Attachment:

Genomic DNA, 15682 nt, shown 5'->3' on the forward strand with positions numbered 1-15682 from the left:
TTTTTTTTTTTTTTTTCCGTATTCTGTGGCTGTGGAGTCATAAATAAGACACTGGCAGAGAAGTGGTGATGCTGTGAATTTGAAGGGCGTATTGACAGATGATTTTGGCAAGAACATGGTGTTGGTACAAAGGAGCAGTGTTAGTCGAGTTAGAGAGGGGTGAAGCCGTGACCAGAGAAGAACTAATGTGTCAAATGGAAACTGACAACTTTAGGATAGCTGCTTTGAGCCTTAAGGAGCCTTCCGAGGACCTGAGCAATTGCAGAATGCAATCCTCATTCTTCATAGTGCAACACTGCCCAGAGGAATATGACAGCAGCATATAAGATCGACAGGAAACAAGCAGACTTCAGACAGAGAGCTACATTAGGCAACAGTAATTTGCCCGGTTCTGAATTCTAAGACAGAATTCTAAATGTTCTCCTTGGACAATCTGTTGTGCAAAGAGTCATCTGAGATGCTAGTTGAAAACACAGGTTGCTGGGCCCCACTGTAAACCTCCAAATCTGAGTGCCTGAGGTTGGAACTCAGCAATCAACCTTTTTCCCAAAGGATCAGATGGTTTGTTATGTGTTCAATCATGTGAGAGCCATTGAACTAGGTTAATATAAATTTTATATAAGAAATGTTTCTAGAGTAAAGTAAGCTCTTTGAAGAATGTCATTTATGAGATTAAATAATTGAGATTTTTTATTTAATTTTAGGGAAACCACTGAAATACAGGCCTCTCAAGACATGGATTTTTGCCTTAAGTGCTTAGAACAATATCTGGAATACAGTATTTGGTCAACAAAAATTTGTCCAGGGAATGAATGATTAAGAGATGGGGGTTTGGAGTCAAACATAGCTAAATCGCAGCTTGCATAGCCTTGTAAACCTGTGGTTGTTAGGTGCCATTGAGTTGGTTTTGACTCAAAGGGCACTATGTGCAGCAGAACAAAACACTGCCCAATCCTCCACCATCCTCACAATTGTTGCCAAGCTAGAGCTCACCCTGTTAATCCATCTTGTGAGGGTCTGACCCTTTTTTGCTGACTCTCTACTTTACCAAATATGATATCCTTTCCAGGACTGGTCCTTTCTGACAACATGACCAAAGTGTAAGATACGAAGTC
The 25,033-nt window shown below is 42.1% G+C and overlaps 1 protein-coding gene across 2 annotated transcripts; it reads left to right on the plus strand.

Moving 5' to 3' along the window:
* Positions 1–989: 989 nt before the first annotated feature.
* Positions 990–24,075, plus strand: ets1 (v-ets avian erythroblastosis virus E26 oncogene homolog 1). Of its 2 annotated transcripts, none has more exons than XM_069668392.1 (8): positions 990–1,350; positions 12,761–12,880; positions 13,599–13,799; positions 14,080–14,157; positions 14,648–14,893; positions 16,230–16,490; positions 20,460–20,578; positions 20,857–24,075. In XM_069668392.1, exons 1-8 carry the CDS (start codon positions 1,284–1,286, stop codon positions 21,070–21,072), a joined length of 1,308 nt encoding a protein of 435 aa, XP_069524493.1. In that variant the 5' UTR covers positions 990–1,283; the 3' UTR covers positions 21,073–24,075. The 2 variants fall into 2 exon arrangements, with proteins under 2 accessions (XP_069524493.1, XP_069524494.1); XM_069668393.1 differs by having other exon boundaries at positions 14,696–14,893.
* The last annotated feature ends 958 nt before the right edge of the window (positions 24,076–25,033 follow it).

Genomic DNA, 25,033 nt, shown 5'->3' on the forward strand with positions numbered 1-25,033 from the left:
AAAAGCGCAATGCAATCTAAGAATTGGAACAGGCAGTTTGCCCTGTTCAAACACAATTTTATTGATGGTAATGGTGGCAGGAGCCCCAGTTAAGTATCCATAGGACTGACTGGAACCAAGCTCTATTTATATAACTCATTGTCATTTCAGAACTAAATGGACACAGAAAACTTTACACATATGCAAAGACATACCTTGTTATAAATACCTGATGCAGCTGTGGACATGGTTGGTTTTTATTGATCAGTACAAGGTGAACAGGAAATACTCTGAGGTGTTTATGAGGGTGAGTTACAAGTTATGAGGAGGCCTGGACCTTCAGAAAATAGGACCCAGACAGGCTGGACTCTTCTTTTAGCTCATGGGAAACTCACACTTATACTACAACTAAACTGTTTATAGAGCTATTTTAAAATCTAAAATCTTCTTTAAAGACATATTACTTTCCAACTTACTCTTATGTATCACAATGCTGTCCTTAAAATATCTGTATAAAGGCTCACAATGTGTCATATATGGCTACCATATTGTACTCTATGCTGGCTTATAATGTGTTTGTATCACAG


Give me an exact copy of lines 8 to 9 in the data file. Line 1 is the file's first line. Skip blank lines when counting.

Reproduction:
Genomic DNA, 25,033 nt, shown 5'->3' on the forward strand with positions numbered 1-25,033 from the left:
AAAAGCGCAATGCAATCTAAGAATTGGAACAGGCAGTTTGCCCTGTTCAAACACAATTTTATTGATGGTAATGGTGGCAGGAGCCCCAGTTAAGTATCCATAGGACTGACTGGAACCAAGCTCTATTTATATAACTCATTGTCATTTCAGAACTAAATGGACACAGAAAACTTTACACATATGCAAAGACATACCTTGTTATAAATACCTGATGCAGCTGTGGACATGGTTGGTTTTTATTGATCAGTACAAGGTGAACAGGAAATACTCTGAGGTGTTTATGAGGGTGAGTTACAAGTTATGAGGAGGCCTGGACCTTCAGAAAATAGGACCCAGACAGGCTGGACTCTTCTTTTAGCTCATGGGAAACTCACACTTATACTACAACTAAACTGTTTATAGAGCTATTTTAAAATCTAAAATCTTCTTTAAAGACATATTACTTTCCAACTTACTCTTATGTATCACAATGCTGTCCTTAAAATATCTGTATAAAGGCTCACAATGTGTCATATATGGCTACCATATTGTACTCTATGCTGGCTTATAATGTGTTTGTATCACAG